Friday, 26 February 2010

Programming for the slowest processor

Last week, er... no, actually it was this week, I had a bang on the head. Black out, concussion, skull x-rays, the works.

Everything is intact, but my short term memory is temporarily a bit rubbish. My concentration span is minutes at most.

But it has brought into focus something I've been working on for a while - changing my processes to really concentrate on minimising the load on the slowest processor: my brain.

The AS3 application I'm currently building is not a fast-firing game or a web-delivered viral. File size and the speed of event firing aren't a critical success factor, so I'm taking the opportunity to experiment with how I programme, to make it easier for me to do my job as well as I can.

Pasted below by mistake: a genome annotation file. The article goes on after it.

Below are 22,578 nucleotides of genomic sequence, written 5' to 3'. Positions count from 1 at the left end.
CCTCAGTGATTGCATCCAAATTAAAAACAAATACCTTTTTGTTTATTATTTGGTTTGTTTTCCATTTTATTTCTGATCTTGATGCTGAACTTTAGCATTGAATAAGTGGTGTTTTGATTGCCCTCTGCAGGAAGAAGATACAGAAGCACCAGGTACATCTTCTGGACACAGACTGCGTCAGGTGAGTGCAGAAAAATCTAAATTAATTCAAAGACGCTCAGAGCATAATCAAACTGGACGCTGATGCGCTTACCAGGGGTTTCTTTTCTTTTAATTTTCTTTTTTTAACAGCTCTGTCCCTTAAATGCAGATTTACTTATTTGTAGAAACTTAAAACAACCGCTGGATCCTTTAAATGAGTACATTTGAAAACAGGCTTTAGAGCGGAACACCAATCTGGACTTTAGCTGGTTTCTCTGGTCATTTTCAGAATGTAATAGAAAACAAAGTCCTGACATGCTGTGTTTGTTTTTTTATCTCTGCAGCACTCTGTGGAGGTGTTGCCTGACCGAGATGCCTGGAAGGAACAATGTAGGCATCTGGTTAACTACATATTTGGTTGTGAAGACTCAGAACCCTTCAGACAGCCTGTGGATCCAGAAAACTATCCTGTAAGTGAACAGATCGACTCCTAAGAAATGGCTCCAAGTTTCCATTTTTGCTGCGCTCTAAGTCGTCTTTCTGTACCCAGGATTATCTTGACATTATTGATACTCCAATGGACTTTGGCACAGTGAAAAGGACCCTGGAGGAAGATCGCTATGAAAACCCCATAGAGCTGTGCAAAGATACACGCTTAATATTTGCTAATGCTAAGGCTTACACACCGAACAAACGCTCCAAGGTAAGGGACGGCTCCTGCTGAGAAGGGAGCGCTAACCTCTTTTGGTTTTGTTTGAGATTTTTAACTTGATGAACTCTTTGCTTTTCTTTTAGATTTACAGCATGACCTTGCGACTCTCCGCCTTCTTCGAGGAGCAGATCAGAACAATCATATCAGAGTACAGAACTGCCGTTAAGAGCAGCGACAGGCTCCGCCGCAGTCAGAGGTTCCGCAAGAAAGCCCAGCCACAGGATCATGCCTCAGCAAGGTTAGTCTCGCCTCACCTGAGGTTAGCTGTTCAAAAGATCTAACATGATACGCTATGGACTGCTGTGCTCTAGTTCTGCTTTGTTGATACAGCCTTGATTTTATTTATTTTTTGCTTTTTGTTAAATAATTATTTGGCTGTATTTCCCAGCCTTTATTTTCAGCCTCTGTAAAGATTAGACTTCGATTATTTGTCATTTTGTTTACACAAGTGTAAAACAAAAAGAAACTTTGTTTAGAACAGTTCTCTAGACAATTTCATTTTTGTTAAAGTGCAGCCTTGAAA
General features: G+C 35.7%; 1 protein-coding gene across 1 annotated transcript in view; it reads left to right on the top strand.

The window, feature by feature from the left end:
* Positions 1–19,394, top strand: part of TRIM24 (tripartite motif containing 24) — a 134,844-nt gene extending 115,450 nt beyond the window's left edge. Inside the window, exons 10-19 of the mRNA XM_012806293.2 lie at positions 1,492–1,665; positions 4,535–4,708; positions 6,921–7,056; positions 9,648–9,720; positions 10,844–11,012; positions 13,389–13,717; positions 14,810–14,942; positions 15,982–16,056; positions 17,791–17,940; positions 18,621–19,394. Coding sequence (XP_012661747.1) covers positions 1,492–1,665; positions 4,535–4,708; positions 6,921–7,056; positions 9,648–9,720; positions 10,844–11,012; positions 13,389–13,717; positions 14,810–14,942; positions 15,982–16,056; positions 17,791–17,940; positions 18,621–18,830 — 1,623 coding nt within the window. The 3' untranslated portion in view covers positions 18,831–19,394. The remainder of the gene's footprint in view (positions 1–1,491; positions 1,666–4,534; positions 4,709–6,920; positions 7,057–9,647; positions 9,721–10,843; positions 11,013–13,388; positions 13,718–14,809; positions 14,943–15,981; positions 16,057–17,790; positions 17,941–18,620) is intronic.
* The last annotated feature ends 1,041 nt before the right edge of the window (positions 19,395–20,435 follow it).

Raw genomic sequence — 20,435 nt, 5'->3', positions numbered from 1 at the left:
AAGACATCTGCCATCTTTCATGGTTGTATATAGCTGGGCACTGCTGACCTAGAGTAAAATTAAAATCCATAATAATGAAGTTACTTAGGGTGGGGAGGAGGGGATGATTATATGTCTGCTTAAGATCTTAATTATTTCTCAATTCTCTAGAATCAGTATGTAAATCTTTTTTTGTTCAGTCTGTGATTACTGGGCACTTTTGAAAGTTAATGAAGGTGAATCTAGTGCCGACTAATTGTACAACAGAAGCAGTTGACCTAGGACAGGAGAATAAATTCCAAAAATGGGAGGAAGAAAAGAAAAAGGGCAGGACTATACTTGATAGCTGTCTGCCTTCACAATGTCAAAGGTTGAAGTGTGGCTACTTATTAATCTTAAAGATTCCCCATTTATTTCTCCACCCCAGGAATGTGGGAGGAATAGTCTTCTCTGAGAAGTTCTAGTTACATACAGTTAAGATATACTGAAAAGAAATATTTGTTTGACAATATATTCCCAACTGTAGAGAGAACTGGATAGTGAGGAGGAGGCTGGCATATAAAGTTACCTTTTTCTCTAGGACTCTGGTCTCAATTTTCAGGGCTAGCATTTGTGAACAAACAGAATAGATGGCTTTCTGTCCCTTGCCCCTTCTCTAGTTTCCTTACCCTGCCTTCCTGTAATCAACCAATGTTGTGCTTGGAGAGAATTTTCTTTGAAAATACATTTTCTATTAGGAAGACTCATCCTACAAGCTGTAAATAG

Over the next couple of weeks When I get a chance I'll be posting a series of entries on:

1. Using the [robotlegs] framework to cut cognitive boilerplate (it's about thinking, not typing!)

2. Reducing cognitive overhead through ultra-verbose programming.

3. Getting the compiler to pull its weight - including AS3 signals.

4. Using end-to-end testing and the roboteyes tools to get more sleep.

5. Employing project sprouts to make true TDD (unit, integration and end-to-end testing) easier than falling off a log.

The emphasis is on making sure that I can do my job well, and enjoy doing it, even on days when I am much less than my best. Not because I foresee a lot of head injuries in my future, but because as a team leader, business owner, parent, partner and dog owner, there turn out to be a lot of days when I'm interrupted.

I could pretend that all of this is in the interests of my clients. Sure, they benefit. But this new way of working is about the advantages to me today, and the future developers on my project (often also me) - whether that future is 10 minutes, 10 days or 10 months away.

Part 1 coming this weekend.